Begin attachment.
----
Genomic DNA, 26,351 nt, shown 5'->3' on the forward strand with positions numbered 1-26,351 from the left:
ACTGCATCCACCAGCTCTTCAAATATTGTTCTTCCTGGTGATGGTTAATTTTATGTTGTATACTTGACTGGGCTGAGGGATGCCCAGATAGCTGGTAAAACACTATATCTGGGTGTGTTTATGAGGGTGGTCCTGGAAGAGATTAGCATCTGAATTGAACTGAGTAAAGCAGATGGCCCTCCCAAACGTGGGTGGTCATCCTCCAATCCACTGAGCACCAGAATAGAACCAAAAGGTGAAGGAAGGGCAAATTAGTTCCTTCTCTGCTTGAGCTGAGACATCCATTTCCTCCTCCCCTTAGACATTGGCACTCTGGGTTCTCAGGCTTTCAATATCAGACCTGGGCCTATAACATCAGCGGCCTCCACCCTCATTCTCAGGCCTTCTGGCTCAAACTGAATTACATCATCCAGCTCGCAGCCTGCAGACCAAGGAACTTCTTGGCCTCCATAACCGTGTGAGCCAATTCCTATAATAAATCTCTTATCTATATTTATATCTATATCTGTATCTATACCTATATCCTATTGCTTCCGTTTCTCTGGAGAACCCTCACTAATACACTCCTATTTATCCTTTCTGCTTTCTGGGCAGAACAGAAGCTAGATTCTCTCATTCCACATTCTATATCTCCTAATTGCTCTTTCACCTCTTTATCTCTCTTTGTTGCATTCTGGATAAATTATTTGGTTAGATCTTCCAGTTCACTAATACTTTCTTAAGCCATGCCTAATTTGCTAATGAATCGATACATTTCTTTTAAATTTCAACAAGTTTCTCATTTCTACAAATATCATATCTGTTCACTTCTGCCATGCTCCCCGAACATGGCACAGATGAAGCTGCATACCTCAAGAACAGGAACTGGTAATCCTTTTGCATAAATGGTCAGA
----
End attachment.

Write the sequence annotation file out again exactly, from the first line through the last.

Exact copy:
Genomic DNA, 26,351 nt, shown 5'->3' on the forward strand with positions numbered 1-26,351 from the left:
ACTGCATCCACCAGCTCTTCAAATATTGTTCTTCCTGGTGATGGTTAATTTTATGTTGTATACTTGACTGGGCTGAGGGATGCCCAGATAGCTGGTAAAACACTATATCTGGGTGTGTTTATGAGGGTGGTCCTGGAAGAGATTAGCATCTGAATTGAACTGAGTAAAGCAGATGGCCCTCCCAAACGTGGGTGGTCATCCTCCAATCCACTGAGCACCAGAATAGAACCAAAAGGTGAAGGAAGGGCAAATTAGTTCCTTCTCTGCTTGAGCTGAGACATCCATTTCCTCCTCCCCTTAGACATTGGCACTCTGGGTTCTCAGGCTTTCAATATCAGACCTGGGCCTATAACATCAGCGGCCTCCACCCTCATTCTCAGGCCTTCTGGCTCAAACTGAATTACATCATCCAGCTCGCAGCCTGCAGACCAAGGAACTTCTTGGCCTCCATAACCGTGTGAGCCAATTCCTATAATAAATCTCTTATCTATATTTATATCTATATCTGTATCTATACCTATATCCTATTGCTTCCGTTTCTCTGGAGAACCCTCACTAATACACTCCTATTTATCCTTTCTGCTTTCTGGGCAGAACAGAAGCTAGATTCTCTCATTCCACATTCTATATCTCCTAATTGCTCTTTCACCTCTTTATCTCTCTTTGTTGCATTCTGGATAAATTATTTGGTTAGATCTTCCAGTTCACTAATACTTTCTTAAGCCATGCCTAATTTGCTAATGAATCGATACATTTCTTTTAAATTTCAACAAGTTTCTCATTTCTACAAATATCATATCTGTTCACTTCTGCCATGCTCCCCGAACATGGCACAGATGAAGCTGCATACCTCAAGAACAGGAACTGGTAATCCTTTTGCATAAATGGTCAGA